The common argument is that pricing carbon will kill jobs and hamstring the economy. I disagree. Of course, a lot depends on how the whole construct is introduced and managed, but on balance, that argument is simplistic and weak. I take a different view.

Pricing carbon will grow the economy and business opportunity.

A revenue-neutral pricing of carbon emissions will grow the economy and clean up our CO2 problem at the same time. Done right, it’ll also drag the rest of the planet along with us.

Yes, dirty manufacturing, oil-based shipping, transportation, internal combustion vehicles, and fossil fuel generation will increase their cost base. Looking on the positive side of the ledger, I’ll restate: The economic opportunity far outweighs these costs. We are talking about establishing the platform for Economy 2.0.

Constructed and managed properly, pricing carbon properly will drive…

  • Construction of the Enernet… new renewable generation and next generation energy infrastructure for a modern and resilient electric grid.
  • Powerful and impactful big data, analytics and measurement technologies and services.
  • Development and production of new environmentally-smart materials and manufacturing inputs.
  • Acceleration and scale production of EVs and autonomous vehicles.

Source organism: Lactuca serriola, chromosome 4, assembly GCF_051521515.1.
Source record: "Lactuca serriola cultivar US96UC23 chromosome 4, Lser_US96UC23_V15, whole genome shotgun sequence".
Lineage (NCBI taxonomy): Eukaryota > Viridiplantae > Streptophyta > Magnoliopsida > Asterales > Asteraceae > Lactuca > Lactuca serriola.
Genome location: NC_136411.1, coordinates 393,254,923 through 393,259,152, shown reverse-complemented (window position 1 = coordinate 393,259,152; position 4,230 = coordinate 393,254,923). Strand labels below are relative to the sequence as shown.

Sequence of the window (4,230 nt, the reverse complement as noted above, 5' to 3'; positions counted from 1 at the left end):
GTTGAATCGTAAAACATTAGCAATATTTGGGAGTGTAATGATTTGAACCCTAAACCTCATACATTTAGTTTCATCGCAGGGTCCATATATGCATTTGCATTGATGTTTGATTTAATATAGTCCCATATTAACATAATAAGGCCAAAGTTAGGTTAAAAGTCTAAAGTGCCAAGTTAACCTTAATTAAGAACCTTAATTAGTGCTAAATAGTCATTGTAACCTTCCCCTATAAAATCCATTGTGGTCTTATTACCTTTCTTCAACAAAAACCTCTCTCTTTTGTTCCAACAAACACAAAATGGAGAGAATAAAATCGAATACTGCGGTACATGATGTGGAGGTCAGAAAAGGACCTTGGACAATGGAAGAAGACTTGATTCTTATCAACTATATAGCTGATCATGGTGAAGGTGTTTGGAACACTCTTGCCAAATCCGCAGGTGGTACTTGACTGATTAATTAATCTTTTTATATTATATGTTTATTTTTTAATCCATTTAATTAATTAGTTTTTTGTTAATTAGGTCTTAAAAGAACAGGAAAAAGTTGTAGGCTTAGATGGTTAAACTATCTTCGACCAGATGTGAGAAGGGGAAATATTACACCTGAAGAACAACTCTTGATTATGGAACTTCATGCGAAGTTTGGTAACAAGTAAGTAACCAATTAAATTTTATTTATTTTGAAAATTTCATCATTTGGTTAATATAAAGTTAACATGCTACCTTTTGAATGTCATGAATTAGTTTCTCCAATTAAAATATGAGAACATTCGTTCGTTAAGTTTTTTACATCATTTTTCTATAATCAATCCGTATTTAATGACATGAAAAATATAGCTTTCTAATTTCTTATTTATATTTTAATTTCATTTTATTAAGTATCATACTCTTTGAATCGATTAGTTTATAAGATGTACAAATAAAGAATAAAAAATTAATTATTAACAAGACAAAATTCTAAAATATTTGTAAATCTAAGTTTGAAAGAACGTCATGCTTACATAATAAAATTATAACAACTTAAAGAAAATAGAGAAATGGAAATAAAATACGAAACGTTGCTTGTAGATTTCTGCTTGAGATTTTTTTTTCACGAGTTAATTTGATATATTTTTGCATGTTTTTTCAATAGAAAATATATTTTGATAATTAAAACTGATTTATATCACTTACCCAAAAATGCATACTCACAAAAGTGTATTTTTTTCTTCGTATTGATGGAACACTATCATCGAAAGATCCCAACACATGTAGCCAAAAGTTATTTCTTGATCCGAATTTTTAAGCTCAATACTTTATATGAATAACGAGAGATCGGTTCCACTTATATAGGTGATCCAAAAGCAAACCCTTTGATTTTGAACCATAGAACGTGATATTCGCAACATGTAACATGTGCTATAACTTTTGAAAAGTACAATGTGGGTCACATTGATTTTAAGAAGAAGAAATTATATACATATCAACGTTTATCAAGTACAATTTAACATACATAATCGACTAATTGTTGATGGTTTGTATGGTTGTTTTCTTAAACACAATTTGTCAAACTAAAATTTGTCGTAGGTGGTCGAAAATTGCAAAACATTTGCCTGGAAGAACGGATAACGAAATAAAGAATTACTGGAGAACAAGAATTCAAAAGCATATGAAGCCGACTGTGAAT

• Innovative financial instruments and robust new markets.
  • Development of new mass transit technologies.
  • Investment in new, clean shipping solutions and infrastructure.
  • New, clean, local manufacturing that uses new materials and requires little shipping. (I’m not sure why more attention isn’t focused on this one in particular. #jobcreator)
  • Upgrades abroad (using other countries’ $$) to clean up remote factories that effectively circumvent environmental restrictions domestically.
  • Investment and exploration of carbon harvesting technologies.
  • Massive research and development toward new breakthrough technologies in energy, materials, transportation and data sciences.

That sounds good to me and a basis for the next generation of economic growth and development. It’s a move Teddy Roosevelt would make. We raise the collective bar, seed a fair marketplace and demand the better selves that we can be. And that’s before recognizing the minor side benefit of maintaining a non-lethal place to live.

Yes, a price on carbon will introduce new and real expense for a number of incumbent businesses. Be that as it may, this is about creating a transparent and balanced marketplace where pollution is not economically encouraged. It is also about reinventing ourselves and growing business broadly, versus protecting profits of existing, big business at the expense of our collective well-being. It is about seeding new business opportunity by creating a fair environment where all parties are required to bear their real costs and the public is not asked to subsidize CO2 emissions with their health.

For those of you curious about the possible price of carbon… likely between $15 and $90/ ton. Peter Weisberg has a great post that goes into more detail.